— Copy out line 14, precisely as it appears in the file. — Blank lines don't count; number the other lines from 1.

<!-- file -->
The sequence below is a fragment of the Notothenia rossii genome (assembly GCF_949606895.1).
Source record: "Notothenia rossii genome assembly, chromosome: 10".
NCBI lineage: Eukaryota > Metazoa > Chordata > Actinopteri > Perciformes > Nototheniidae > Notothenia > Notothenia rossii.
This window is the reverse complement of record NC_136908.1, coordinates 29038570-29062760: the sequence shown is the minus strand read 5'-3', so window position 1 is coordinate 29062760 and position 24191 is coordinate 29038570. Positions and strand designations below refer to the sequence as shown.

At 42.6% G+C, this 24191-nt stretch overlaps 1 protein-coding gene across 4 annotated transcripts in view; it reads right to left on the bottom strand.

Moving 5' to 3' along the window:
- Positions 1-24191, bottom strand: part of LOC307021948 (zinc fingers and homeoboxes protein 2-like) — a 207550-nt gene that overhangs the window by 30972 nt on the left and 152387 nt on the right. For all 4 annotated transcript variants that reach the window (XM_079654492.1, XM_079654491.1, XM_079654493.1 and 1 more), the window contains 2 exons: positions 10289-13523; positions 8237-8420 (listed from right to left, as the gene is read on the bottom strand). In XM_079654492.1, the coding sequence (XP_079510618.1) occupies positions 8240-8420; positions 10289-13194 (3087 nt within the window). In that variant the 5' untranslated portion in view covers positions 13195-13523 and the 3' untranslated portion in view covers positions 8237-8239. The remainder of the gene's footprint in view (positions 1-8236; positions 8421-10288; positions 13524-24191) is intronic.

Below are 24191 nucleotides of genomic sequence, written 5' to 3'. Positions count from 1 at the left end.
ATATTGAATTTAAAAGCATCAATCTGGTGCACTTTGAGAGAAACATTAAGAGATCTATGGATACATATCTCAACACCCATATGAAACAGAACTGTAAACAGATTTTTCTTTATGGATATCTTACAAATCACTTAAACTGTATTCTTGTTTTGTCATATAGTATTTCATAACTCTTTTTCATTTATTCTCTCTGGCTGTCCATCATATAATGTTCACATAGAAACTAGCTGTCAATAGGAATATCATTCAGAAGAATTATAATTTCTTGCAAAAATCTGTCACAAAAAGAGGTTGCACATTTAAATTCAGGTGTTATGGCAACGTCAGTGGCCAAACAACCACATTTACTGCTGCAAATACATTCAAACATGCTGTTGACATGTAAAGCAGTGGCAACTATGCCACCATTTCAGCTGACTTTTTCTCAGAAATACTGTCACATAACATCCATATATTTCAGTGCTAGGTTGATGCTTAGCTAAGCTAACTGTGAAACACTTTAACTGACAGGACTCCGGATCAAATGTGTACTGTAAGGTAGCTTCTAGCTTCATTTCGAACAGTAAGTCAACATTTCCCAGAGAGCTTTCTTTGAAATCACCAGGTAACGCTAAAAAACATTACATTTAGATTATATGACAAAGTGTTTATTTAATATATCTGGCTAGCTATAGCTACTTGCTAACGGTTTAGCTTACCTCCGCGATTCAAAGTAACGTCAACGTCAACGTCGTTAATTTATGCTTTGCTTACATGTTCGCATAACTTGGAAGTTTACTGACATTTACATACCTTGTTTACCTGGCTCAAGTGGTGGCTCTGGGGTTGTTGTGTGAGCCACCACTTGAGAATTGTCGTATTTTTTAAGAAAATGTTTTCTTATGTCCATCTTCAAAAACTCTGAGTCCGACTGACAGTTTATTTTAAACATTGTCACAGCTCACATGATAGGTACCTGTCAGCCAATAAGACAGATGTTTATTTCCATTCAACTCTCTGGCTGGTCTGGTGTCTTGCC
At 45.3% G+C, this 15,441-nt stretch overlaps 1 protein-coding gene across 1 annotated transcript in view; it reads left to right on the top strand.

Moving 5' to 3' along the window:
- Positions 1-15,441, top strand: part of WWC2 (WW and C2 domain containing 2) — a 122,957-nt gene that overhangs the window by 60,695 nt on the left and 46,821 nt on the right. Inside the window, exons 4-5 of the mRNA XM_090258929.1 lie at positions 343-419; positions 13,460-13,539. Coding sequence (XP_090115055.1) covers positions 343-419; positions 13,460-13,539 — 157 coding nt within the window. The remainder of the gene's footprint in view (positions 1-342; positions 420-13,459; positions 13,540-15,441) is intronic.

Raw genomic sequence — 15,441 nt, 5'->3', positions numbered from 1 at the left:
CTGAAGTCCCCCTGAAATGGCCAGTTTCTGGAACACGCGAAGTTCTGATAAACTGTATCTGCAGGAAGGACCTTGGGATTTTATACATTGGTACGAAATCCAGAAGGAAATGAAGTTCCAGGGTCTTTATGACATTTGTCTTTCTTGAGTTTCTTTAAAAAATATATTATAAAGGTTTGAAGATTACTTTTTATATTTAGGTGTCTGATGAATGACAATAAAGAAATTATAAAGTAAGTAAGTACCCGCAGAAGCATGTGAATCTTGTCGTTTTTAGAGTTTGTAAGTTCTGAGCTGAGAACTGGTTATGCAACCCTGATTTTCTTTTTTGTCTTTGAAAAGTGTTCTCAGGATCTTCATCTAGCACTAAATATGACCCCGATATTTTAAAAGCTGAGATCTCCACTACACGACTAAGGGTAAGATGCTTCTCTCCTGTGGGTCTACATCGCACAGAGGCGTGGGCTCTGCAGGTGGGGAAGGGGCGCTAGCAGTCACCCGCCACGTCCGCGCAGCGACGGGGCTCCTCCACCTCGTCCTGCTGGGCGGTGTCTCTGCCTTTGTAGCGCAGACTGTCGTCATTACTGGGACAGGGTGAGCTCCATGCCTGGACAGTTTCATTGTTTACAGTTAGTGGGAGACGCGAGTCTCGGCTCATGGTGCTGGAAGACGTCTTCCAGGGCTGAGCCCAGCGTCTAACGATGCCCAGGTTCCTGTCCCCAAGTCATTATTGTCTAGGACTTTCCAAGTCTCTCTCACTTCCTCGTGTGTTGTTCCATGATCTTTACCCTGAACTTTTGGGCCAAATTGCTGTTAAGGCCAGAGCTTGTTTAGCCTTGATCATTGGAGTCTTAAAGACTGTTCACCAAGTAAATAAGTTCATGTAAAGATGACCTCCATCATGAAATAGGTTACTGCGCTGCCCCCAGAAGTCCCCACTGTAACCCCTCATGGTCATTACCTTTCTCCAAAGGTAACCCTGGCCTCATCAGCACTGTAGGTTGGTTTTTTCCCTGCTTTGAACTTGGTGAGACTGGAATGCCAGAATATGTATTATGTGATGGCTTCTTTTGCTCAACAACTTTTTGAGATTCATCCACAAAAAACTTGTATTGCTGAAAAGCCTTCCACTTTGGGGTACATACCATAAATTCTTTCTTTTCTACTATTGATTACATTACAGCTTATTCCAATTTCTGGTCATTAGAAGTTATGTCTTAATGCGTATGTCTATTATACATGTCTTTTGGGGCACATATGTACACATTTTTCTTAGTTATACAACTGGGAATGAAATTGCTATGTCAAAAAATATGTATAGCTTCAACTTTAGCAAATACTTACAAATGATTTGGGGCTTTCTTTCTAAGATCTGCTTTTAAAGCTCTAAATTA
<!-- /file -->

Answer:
CTGAAGTCCCCCTGAAATGGCCAGTTTCTGGAACACGCGAAGTTCTGATAAACTGTATCTGCAGGAAGGACCTTGGGATTTTATACATTGGTACGAAATCCAGAAGGAAATGAAGTTCCAGGGTCTTTATGACATTTGTCTTTCTTGAGTTTCTTTAAAAAATATATTATAAAGGTTTGAAGATTACTTTTTATATTTAGGTGTCTGATGAATGACAATAAAGAAATTATAAAGTAAGTAAGTACCCGCAGAAGCATGTGAATCTTGTCGTTTTTAGAGTTTGTAAGTTCTGAGCTGAGAACTGGTTATGCAACCCTGATTTTCTTTTTTGTCTTTGAAAAGTGTTCTCAGGATCTTCATCTAGCACTAAATATGACCCCGATATTTTAAAAGCTGAGATCTCCACTACACGACTAAGGGTAAGATGCTTCTCTCCTGTGGGTCTACATCGCACAGAGGCGTGGGCTCTGCAGGTGGGGAAGGGGCGCTAGCAGTCACCCGCCACGTCCGCGCAGCGACGGGGCTCCTCCACCTCGTCCTGCTGGGCGGTGTCTCTGCCTTTGTAGCGCAGACTGTCGTCATTACTGGGACAGGGTGAGCTCCATGCCTGGACAGTTTCATTGTTTACAGTTAGTGGGAGACGCGAGTCTCGGCTCATGGTGCTGGAAGACGTCTTCCAGGGCTGAGCCCAGCGTCTAACGATGCCCAGGTTCCTGTCCCCAAGTCATTATTGTCTAGGACTTTCCAAGTCTCTCTCACTTCCTCGTGTGTTGTTCCATGATCTTTACCCTGAACTTTTGGGCCAAATTGCTGTTAAGGCCAGAGCTTGTTTAGCCTTGATCATTGGAGTCTTAAAGACTGTTCACCAAGTAAATAAGTTCATGTAAAGATGACCTCCATCATGAAATAGGTTACTGCGCTGCCCCCAGAAGTCCCCACTGTAACCCCTCATGGTCATTACCTTTCTCCAAAGGTAACCCTGGCCTCATCAGCACTGTAGGTTGGTTTTTTCCCTGCTTTGAACTTGGTGAGACTGGAATGCCAGAATATGTATTATGTGATGGCTTCTTTTGCTCAACAACTTTTTGAGATTCATCCACAAAAAACTTGTATTGCTGAAAAGCCTTCCACTTTGGGGTACATACCATAAATTCTTTCTTTTCTACTATTGATTACATTACAGCTTATTCCAATTTCTGGTCATTAGAAGTTATGTCTTAATGCGTATGTCTATTATACATGTCTTTTGGGGCACATATGTACACATTTTTCTTAGTTATACAACTGGGAATGAAATTGCTATGTCAAAAAATATGTATAGCTTCAACTTTAGCAAATACTTACAAATGATTTGGGGCTTTCTTTCTAAGATCTGCTTTTAAAGCTCTAAATTA